‘The Legend of Zelda: Tears of the Kingdom’ is not a revolution, it is an evolution

As Minecraftplayers must brave these depths in search of precious materials and, like Minecraft, they must face fierce enemies. There are poisoned versions of Hynoxes and Lynels down here, and other nasty new things that shouldn’t be spoiled. This place feels built for combat, a proving ground ruled by a limited pool of hearts. If an enemy hits Link or stands in the dark, his heart is permanently erased until he returns to a checkpoint. He can’t just eat 4,000 apples and move on.

Without a doubt, the depths will be the most divisive aspect of Tears. Some will love to scale its vast dark cliffs for new fights. Some will remain above the surface, far from the barren darkness.

to get through these new lands, Nintendo has imitated the tricks of its most loyal fans. OTW YouTube gamers have become famous for their homemade flying, driving and sailing machines. Nintendo supercharges that dream here with Ultrahand, a power-up that allows players to attach rockets, fire hydrants, wheels, fans, joysticks, mirrors, time bombs, and a litany of other objects to create anything their minds can conjure up. .

In the long term, this will be where Tears will look very different from Breath. The truly creative will do things not yet dreamed of; the mildly creative will make hovercrafts, balloons and flying rockets, loud jeeps and horse-drawn wagons of yesteryear. And broke creatives like myself will glue 10 logs together over and over again to create a gorgeous log centipede suitable for any and all obstacles.

Occasionally fiddly controls are alleviated with an autobuild feature, letting you save schematics to conjure up old builds instantly. He ridiculous The depth of the sandbox here feels like a call to creators in the streaming age – people are still making OTW content years later; this game is designed to multiply that participation.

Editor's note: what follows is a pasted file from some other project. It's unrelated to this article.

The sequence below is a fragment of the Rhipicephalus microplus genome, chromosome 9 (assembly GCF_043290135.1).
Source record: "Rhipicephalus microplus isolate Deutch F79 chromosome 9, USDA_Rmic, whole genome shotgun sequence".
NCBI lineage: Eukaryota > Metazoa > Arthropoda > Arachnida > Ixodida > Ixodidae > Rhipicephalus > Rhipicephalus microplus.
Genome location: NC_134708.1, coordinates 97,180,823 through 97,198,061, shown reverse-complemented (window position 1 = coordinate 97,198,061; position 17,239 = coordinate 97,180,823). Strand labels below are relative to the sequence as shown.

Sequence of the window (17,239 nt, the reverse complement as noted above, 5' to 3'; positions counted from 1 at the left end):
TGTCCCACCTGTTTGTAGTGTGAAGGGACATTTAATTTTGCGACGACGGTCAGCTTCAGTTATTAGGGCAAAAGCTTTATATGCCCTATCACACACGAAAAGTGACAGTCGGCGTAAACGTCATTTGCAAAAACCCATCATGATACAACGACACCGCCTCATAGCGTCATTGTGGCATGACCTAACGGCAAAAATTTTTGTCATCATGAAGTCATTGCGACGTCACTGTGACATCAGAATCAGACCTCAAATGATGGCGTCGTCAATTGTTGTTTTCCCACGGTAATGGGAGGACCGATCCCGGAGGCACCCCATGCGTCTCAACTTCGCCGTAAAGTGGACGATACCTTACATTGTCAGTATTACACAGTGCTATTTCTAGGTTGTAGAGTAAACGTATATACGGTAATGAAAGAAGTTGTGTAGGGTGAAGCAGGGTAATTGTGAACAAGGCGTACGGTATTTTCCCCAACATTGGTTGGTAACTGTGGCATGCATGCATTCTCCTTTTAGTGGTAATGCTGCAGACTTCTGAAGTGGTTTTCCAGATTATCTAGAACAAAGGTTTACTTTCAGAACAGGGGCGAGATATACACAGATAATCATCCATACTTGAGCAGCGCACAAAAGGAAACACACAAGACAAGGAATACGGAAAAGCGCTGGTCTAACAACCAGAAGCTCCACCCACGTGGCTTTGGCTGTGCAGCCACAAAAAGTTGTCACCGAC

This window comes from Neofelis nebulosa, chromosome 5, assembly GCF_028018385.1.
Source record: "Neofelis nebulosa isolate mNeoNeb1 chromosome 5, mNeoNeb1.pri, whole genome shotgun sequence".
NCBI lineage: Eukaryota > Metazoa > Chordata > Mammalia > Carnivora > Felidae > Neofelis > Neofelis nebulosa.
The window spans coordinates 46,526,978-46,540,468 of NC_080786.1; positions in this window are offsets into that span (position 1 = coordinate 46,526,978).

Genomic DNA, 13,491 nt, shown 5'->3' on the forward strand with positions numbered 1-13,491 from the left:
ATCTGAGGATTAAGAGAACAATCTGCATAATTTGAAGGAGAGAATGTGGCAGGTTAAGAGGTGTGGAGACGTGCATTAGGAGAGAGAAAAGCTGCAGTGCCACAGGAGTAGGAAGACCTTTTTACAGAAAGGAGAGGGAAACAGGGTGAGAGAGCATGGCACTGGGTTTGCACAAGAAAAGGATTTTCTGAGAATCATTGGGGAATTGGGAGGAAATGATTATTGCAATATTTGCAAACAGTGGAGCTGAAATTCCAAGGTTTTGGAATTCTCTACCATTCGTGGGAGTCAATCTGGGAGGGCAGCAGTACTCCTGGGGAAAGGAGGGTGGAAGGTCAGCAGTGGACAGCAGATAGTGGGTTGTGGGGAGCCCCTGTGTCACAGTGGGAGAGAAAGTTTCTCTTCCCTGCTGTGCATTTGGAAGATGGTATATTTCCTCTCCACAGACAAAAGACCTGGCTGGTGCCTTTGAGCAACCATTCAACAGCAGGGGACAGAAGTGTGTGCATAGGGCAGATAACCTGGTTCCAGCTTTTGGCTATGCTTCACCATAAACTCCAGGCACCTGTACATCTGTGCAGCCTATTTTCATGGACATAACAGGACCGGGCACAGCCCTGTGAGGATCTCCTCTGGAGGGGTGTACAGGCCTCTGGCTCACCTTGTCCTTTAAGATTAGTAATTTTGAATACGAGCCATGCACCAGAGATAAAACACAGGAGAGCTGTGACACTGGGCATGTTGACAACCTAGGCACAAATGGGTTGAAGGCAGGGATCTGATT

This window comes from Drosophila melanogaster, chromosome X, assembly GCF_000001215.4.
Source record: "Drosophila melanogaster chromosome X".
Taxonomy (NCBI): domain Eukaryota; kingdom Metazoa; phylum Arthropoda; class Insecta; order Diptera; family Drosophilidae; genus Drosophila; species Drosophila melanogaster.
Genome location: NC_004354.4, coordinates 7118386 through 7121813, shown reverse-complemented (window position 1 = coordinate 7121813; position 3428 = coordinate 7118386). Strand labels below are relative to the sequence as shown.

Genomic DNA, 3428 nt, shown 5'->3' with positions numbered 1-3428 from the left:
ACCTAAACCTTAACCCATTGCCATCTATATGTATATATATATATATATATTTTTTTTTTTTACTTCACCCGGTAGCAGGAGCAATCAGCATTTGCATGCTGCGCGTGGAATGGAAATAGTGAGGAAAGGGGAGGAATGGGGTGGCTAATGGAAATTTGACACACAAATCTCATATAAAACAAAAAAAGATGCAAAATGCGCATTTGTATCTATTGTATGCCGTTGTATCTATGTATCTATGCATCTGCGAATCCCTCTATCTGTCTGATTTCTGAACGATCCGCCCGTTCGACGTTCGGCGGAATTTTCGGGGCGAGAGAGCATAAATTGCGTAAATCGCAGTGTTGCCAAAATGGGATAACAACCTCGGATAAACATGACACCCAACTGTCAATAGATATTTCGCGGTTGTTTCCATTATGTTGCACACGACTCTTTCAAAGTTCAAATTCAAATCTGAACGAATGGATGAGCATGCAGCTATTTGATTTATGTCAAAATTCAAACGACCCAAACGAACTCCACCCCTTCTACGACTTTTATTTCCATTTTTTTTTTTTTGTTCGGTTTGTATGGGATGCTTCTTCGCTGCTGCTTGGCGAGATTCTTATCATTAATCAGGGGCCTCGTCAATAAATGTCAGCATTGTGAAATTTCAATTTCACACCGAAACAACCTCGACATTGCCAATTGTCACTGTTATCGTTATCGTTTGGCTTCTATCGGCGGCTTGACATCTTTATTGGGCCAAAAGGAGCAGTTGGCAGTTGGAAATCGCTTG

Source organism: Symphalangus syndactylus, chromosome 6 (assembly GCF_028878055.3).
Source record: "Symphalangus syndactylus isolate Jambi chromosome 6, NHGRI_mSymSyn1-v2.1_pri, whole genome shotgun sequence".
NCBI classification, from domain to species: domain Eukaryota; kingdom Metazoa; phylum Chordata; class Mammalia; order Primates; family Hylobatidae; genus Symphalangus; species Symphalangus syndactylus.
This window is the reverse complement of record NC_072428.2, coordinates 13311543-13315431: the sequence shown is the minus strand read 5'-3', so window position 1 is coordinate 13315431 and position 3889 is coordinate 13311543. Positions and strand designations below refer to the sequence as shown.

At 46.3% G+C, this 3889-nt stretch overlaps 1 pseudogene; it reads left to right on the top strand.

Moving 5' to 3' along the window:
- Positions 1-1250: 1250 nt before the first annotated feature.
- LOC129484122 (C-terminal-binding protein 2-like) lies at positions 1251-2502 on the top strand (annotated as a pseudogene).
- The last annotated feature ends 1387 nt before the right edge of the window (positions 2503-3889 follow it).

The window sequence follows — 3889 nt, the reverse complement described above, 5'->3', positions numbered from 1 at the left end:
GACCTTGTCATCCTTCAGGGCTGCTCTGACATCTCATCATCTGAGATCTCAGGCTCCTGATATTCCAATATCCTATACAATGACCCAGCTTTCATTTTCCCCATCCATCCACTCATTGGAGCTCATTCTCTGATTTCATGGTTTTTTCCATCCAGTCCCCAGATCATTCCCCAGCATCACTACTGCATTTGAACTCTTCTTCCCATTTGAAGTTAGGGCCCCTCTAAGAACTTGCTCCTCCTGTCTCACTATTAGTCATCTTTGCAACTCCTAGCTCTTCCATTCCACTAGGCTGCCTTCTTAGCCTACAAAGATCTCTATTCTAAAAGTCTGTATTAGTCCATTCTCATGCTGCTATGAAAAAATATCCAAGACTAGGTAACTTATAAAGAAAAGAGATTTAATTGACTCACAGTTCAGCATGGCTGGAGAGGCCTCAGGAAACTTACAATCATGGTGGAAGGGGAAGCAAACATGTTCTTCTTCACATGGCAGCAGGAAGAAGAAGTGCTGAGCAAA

If the primary emotion Breath Instilled was the awe of exploring a new land, here’s the nostalgia of revisiting an old one. It feels like coming back after many years of traveling to discover that a relative has renovated his beloved home (and added two additional wings to his house). You can literally navigate using the old map of OTW, but time and cataclysm have reshaped Hyrule. The town of Kakariko has been bombarded by ruins; a corporate mining company has taken over Death Mountain. The labyrinths have risen to heaven; a network of new caves pierces the earth.

But BreathThe same basic structure is maintained. You must return to Rito Village, Zora’s Domain, Gerudo Town, and Death Mountain, now beset by natural disasters. The Gorons have become addicted to a mind-altering rock; the Gerudo forced underground by sandstorms with monsters. Zora’s glittering palace is covered in mud; Rito is beset by typhoons and snow. In each case, these disasters are harbingers of Zelda’s emergence. The story here is more substantial, although there are still some flashbacks.

The maligned Divine Beasts and their copy-paste bosses are gone, in favor of more traditional Zelda-esque temples (wind, fire, etc.) and unique fights. These temples are an interesting mix of old and new, and aesthetically much more interesting, either fiery mazes with mining wagons or wind-blown speedboats, but similar in design to the Divine Beasts. Fans of “traditional” Zelda temples will be happier but not sated. (This could be said for much of the game.) The open-plan dungeons are the Faustian pact of the open world: you can still tackle these temples largely in any order you choose, an inevitability for a character who can blast through ceilings. The traditional Zelda dungeon halls live on in the shrines.

As a relentless collector, this Zelda reminded me of old Rareware games, but more importantly, it adds some new motivation to anchor combat and harvesting. Fruit can now be attached to arrows to create elemental damage. A Bokoblin boss will drop a horn that will greatly enhance your weapon’s damage; a simple broadsword may be embedded with Hinox bones. Swords last much longer now once fused, though they still break. Legendary weapons, such as the Biggoron sword, can be repurchased for the high price of poes, small blue flames scattered across the dark world.


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